In 1939, the Wizard of Oz hit theater screens everywhere. The movie utilized color in an all-new way; at least for the time. The action changes from plain old black-and-white Kansas to a Technicolor dream when Dorothy lands in an alternate universe. This was the first ever use of full color in movies. And ever since then, we’ve been color-obsessed.

Every Brand is faced with how it’s going to differentiate itself from its competitors. And one of the most effective ways to accomplish this is through the use of color. However, color palette alone is also not a Brand. Visually, a color palette is chosen specifically to complement and support your overall Brand positioning in the marketplace. And it’s also often the single element that ensures consistency throughout all your marketing and communications efforts.

But don’t fool yourself into thinking it’s easy. There’s a lot a strategy behind choosing colors for a Brand. Many of which are based on your market segment, principles of psychology, cultural influences, and the science of color theory. Different colors affect us differently; and colors have different meaning depending on culture, psychology or as a result of generational influence. When selecting colors, your Brand will benefit from the advice of a professional who understands the process.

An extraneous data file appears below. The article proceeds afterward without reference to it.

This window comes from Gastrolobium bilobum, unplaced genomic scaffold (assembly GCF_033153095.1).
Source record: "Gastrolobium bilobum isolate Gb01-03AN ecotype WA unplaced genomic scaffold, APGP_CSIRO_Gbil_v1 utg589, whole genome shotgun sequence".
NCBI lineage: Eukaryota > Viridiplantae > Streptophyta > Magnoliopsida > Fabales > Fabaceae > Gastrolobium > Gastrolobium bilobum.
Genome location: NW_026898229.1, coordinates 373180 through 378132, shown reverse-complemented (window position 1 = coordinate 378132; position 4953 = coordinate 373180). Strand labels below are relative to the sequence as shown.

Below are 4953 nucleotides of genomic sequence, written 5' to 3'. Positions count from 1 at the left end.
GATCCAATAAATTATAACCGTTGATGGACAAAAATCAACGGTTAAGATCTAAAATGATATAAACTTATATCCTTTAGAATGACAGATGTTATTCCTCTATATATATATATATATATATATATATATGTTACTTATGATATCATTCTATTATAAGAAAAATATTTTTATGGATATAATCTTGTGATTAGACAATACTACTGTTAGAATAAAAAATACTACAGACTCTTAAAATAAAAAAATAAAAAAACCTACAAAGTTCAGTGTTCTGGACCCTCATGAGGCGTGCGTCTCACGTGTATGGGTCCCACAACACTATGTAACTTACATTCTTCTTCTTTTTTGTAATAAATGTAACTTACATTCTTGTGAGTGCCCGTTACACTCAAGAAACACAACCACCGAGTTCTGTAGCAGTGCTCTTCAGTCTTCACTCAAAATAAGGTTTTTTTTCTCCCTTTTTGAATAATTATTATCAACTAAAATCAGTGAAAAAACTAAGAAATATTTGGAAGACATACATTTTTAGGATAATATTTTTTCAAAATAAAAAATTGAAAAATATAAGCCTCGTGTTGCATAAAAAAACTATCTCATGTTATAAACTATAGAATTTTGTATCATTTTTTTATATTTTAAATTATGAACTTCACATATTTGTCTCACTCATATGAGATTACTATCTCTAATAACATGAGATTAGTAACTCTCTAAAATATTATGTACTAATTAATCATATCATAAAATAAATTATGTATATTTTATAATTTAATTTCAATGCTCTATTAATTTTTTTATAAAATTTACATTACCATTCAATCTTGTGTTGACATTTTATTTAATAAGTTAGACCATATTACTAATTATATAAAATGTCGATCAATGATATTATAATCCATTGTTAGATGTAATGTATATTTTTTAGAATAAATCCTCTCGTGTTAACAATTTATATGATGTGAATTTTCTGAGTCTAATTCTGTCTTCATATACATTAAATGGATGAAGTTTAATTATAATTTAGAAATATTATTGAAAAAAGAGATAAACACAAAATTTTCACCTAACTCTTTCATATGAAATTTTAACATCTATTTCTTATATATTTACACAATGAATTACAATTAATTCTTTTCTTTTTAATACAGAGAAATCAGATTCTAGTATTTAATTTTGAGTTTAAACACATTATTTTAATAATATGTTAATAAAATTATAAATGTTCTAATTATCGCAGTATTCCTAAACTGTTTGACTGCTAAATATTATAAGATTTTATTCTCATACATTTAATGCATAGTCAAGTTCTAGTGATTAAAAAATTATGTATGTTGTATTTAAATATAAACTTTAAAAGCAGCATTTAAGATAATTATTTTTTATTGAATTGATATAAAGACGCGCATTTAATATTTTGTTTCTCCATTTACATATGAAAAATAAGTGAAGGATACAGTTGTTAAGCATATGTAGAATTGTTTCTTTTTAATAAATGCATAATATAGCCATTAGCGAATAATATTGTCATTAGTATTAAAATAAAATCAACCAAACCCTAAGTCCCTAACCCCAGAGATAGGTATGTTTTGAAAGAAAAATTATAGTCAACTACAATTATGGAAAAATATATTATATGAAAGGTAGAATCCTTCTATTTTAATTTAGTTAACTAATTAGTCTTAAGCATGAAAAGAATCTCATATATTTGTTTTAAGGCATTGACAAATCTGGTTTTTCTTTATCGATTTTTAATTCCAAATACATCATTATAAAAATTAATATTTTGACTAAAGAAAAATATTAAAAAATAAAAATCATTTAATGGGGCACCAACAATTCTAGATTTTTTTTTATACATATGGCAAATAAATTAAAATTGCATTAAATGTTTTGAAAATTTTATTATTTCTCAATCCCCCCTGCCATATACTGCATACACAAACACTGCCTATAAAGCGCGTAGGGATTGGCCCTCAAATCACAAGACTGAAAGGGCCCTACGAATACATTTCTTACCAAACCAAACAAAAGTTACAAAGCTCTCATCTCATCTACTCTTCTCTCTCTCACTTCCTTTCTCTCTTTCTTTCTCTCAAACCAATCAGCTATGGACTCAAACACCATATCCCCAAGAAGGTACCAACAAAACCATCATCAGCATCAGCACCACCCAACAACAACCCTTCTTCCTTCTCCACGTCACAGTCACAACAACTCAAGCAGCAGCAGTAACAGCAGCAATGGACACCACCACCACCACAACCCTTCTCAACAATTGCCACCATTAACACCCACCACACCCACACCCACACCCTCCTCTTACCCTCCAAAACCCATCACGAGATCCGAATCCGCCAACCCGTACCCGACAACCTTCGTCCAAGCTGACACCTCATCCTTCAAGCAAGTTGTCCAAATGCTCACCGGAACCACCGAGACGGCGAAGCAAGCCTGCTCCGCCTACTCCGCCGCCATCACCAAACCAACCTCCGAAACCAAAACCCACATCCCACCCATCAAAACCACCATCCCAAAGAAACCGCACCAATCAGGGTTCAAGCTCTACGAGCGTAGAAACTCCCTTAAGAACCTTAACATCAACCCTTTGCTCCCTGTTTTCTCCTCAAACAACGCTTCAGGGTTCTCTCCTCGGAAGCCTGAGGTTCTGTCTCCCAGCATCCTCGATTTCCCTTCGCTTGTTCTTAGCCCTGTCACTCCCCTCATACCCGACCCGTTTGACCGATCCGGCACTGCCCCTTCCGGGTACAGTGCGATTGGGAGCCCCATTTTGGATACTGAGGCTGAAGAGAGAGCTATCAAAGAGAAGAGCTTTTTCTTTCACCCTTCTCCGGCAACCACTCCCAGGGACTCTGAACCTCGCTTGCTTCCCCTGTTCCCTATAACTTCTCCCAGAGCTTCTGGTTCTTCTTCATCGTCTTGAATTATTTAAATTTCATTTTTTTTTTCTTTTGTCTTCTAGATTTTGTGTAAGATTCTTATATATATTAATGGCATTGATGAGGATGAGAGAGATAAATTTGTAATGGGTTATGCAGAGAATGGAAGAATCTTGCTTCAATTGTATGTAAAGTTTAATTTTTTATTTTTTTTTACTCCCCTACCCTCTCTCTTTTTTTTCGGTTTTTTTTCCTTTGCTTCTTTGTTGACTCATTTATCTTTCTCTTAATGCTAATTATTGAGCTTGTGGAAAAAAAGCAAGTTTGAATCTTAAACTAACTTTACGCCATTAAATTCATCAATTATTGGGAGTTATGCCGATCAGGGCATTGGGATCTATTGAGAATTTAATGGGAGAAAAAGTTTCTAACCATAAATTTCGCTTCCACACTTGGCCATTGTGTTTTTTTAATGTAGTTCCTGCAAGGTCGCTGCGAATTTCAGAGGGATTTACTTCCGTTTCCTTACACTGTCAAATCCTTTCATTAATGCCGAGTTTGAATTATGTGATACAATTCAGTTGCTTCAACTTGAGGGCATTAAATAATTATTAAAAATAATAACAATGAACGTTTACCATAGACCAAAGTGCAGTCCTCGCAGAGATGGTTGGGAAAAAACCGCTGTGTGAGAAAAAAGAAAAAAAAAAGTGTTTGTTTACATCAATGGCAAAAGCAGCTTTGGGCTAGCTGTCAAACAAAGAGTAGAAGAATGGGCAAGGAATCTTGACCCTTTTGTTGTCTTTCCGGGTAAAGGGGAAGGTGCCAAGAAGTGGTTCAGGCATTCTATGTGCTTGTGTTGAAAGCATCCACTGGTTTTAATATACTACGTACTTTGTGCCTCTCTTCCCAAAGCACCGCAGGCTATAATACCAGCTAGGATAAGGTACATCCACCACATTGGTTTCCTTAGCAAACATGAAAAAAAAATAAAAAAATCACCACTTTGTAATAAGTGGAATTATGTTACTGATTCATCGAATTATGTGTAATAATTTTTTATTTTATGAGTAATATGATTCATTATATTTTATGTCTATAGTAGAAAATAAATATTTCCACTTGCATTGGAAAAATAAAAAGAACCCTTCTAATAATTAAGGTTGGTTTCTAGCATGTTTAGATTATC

And, there’s still much more work to come.

Now What?

In an attempt to save money, it’s common for SMB owners to take on Branding efforts themselves. This can be a bad idea. Decisions regarding Brand Identity design, color palette and copywriting can often be affected by personal preference and emotion, rather than critical business thinking. A fully-developed Brand for your business should take into account who you are as a company, but also who your customers are and why they choose you over your competitors. Creating a Brand is not like selecting paint for your walls. Just because you love fushsia doesn’t mean it’s a good choice for the your new men’s clothing line.